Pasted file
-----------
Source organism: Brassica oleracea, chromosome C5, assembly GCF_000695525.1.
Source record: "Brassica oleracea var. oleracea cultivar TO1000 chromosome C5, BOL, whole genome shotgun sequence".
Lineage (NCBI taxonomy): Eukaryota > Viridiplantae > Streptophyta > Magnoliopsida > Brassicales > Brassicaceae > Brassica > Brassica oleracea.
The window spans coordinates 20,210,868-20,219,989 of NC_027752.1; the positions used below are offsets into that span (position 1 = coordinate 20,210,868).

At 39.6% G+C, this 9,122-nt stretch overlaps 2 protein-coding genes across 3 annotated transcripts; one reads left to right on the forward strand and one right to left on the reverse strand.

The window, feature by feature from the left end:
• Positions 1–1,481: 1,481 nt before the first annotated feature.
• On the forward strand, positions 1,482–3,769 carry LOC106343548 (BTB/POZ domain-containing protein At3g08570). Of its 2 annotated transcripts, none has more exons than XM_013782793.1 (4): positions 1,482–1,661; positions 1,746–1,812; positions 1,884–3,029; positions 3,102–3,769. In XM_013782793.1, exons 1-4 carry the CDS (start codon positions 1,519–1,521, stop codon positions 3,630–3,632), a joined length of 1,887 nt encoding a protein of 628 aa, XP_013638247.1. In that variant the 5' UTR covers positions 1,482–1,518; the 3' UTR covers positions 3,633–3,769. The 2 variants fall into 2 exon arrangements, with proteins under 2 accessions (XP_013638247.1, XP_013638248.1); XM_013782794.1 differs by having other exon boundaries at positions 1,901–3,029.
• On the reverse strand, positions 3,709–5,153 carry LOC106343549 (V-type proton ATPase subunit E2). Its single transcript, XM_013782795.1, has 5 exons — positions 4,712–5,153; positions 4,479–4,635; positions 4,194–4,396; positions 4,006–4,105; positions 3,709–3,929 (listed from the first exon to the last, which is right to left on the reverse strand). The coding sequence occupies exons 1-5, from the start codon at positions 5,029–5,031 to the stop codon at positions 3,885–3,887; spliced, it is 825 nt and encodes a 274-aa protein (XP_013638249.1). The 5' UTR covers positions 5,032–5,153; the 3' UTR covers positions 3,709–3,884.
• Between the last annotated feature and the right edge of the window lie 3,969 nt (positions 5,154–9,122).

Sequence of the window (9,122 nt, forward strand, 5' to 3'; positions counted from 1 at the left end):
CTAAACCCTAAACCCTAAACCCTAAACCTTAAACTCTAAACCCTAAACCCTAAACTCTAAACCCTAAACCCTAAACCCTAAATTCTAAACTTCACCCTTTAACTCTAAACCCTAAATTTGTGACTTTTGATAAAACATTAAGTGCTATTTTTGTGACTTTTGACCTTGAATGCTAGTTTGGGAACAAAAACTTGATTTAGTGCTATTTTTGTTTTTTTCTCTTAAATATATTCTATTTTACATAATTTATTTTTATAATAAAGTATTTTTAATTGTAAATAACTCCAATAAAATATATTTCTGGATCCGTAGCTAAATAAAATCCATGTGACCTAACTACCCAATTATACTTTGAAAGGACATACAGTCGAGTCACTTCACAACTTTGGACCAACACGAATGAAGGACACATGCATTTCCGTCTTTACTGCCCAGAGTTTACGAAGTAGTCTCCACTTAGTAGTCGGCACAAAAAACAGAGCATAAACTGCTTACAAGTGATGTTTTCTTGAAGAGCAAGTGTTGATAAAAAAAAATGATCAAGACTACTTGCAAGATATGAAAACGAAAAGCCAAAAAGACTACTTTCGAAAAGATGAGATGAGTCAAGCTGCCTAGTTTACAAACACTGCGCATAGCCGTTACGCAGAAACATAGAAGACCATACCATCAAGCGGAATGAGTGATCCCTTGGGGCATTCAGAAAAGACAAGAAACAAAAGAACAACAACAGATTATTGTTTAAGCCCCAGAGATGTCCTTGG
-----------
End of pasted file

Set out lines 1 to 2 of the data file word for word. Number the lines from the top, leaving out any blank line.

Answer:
Source organism: Brassica oleracea, chromosome C5, assembly GCF_000695525.1.
Source record: "Brassica oleracea var. oleracea cultivar TO1000 chromosome C5, BOL, whole genome shotgun sequence".